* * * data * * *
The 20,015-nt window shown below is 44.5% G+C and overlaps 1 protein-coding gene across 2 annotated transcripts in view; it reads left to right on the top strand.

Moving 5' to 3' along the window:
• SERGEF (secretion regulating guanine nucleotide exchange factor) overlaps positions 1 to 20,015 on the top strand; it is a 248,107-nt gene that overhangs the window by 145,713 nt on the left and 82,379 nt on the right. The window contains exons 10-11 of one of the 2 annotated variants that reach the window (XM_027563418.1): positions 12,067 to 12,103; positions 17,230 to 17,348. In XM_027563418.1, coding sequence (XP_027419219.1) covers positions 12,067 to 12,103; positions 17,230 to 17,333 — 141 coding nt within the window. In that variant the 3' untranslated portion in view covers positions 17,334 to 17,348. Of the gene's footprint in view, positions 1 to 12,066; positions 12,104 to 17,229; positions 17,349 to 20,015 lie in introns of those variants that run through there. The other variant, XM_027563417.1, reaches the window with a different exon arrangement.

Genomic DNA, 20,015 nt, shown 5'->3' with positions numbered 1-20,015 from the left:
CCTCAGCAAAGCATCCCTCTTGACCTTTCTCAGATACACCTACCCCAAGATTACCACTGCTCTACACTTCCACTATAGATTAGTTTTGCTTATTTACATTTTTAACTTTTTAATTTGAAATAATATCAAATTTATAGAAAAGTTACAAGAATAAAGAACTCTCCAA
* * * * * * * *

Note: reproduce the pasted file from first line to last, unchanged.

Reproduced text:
The 20,015-nt window shown below is 44.5% G+C and overlaps 1 protein-coding gene across 2 annotated transcripts in view; it reads left to right on the top strand.

Moving 5' to 3' along the window:
• SERGEF (secretion regulating guanine nucleotide exchange factor) overlaps positions 1 to 20,015 on the top strand; it is a 248,107-nt gene that overhangs the window by 145,713 nt on the left and 82,379 nt on the right. The window contains exons 10-11 of one of the 2 annotated variants that reach the window (XM_027563418.1): positions 12,067 to 12,103; positions 17,230 to 17,348. In XM_027563418.1, coding sequence (XP_027419219.1) covers positions 12,067 to 12,103; positions 17,230 to 17,333 — 141 coding nt within the window. In that variant the 3' untranslated portion in view covers positions 17,334 to 17,348. Of the gene's footprint in view, positions 1 to 12,066; positions 12,104 to 17,229; positions 17,349 to 20,015 lie in introns of those variants that run through there. The other variant, XM_027563417.1, reaches the window with a different exon arrangement.

Genomic DNA, 20,015 nt, shown 5'->3' with positions numbered 1-20,015 from the left:
CCTCAGCAAAGCATCCCTCTTGACCTTTCTCAGATACACCTACCCCAAGATTACCACTGCTCTACACTTCCACTATAGATTAGTTTTGCTTATTTACATTTTTAACTTTTTAATTTGAAATAATATCAAATTTATAGAAAAGTTACAAGAATAAAGAACTCTCCAA